By Alan Porter, Fund Manager, Sanlam Investments
The Paris Agreement is a legally binding international treaty on climate change. It is so called because it was adopted by 196 parties at COP 21 (Conference of the Parties) in Paris in 2015. The agreement’s goal is to limit global warming to well below 2, preferably to 1.5 degrees Celsius compared to pre-industrial levels. To achieve this long-term temperature goal countries are aiming to reach global peaking of greenhouse gas as soon as possible and certainly to aim for climate neutrality (net zero) by 2050.
Six years on, the focus has increasingly shifted from setting targets towards action in meeting them. Commitments to quickly reduce emissions and details of how these will be achieved are the discussion points today.
Carbon dioxide and methane represent around 91% of global greenhouse gas emissions (75% and 16% respectively) and so most of the emissions discussion centres on those two gases*. The activities that lead to greenhouse gas emissions can be broken down by activity*:
- Electricity & Heat Production
Many of the companies in the Sanlam Sustainable Global Dividend portfolio provide solutions to reducing these sources of emissions:
Electricity & Heat Production
SSE, the UK-listed electricity utility, has the largest renewable electricity portfolio in the UK and Ireland. It develops, builds, operates, and invests in low-carbon infrastructure in support of the transition to net zero. SSE aims to reduce the carbon intensity of electricity generated by 60% by 2030 compared with 2017/18 levels. 2020/2021 was the first year since 2005 that SSE’s generation fleet contained no electricity output from coal. SSE is progressing opportunities in developing carbon capture and storage as well as hydrogen as it transitions to net zero carbon emissions across all its operations by 2050 at the latest, covering both direct and indirect emissions (Scope 1, 2 and 3).
Animal-based proteins are highly nutritious and form a key part of a healthy diet. However, animal-sourced food production and agriculture is a major source of greenhouse gas emissions. DSM, the Dutch nutrition company, has several feed solutions to help make animal farming more sustainable. DSM are committed to enabling a double-digit reduction of farm livestock emissions together with their customers by 2030. One such solution is DSM’s Bovaer® cattle feed additive. This additive suppresses the enzyme that triggers methane production in cows by approximately 30%. DSM aim to reach net zero greenhouse gas emissions both inside DSM and across their value chains by 2050.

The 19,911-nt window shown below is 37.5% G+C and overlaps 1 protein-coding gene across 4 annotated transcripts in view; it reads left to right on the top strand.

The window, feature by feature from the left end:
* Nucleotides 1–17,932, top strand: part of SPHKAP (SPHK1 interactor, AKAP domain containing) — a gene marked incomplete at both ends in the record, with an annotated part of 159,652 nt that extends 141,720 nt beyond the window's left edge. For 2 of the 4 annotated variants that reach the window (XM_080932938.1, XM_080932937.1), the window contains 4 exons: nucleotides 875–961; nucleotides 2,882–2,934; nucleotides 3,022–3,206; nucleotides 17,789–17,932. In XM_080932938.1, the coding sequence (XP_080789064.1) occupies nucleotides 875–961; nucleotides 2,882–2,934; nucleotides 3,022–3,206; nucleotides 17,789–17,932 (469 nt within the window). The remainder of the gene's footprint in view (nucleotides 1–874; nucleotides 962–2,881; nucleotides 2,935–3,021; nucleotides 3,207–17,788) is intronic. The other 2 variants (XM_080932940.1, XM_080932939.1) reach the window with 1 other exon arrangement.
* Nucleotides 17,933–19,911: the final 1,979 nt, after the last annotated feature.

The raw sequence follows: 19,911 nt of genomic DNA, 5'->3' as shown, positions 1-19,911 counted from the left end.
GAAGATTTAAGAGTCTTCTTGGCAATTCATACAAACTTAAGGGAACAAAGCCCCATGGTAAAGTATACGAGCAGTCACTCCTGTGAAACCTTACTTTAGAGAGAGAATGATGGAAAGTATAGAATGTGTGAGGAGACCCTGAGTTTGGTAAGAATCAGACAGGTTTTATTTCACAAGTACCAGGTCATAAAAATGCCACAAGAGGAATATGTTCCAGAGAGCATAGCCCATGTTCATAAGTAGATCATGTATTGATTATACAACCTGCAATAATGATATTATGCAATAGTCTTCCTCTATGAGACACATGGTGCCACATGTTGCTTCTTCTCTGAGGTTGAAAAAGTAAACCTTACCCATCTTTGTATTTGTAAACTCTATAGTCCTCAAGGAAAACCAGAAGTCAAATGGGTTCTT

Trane Technologies’ primary business is the design, manufacture and distribution of heating, ventilation, and air conditioning equipment. This allows them to bring efficient and sustainable climate solutions to buildings and homes. In 2020 Trane launched their fourth-generation air-sourced multi-pipe units for delivering heating and cooling in buildings. These units eliminate the need for separate boiler and chiller units. Because the product uses renewable and recovered energy to produce hot water it can replace existing fossil-fuel boiler and chiller systems and can deliver chilled water and hot water for buildings with no direct greenhouse gas emissions. This helps with the decarbonisation of buildings.
Across industry, electrical power has become the key force to reduce carbon emissions and tackle climate change. Electrical power can drive more renewable energy sources and help decarbonise the global economy. Eaton, the US power management company, helps customers around the world use power more reliably and efficiently as these customers want cleaner, more electric and more connected solutions. Eaton’s EnergyAware UPS (uninterrupted power supply) product allows data centres to be more flexible in their energy usage and adapt to renewable energy demands as well as balance power reserves without using fossil fuels.
There is little debate about the Paris Agreement target, and it remains very much alive as an ambition. Today the focus is on transitioning to a low carbon economy. Whilst many hurdles remain, such as poor data and the cost of transition, it is important that the direction of travel is correct. Many companies have grasped the decarbonisation opportunity wholeheartedly and those are the companies we believe will rightly attract investor attention.
* Intergovernmental Panel on Climate Change (2014)
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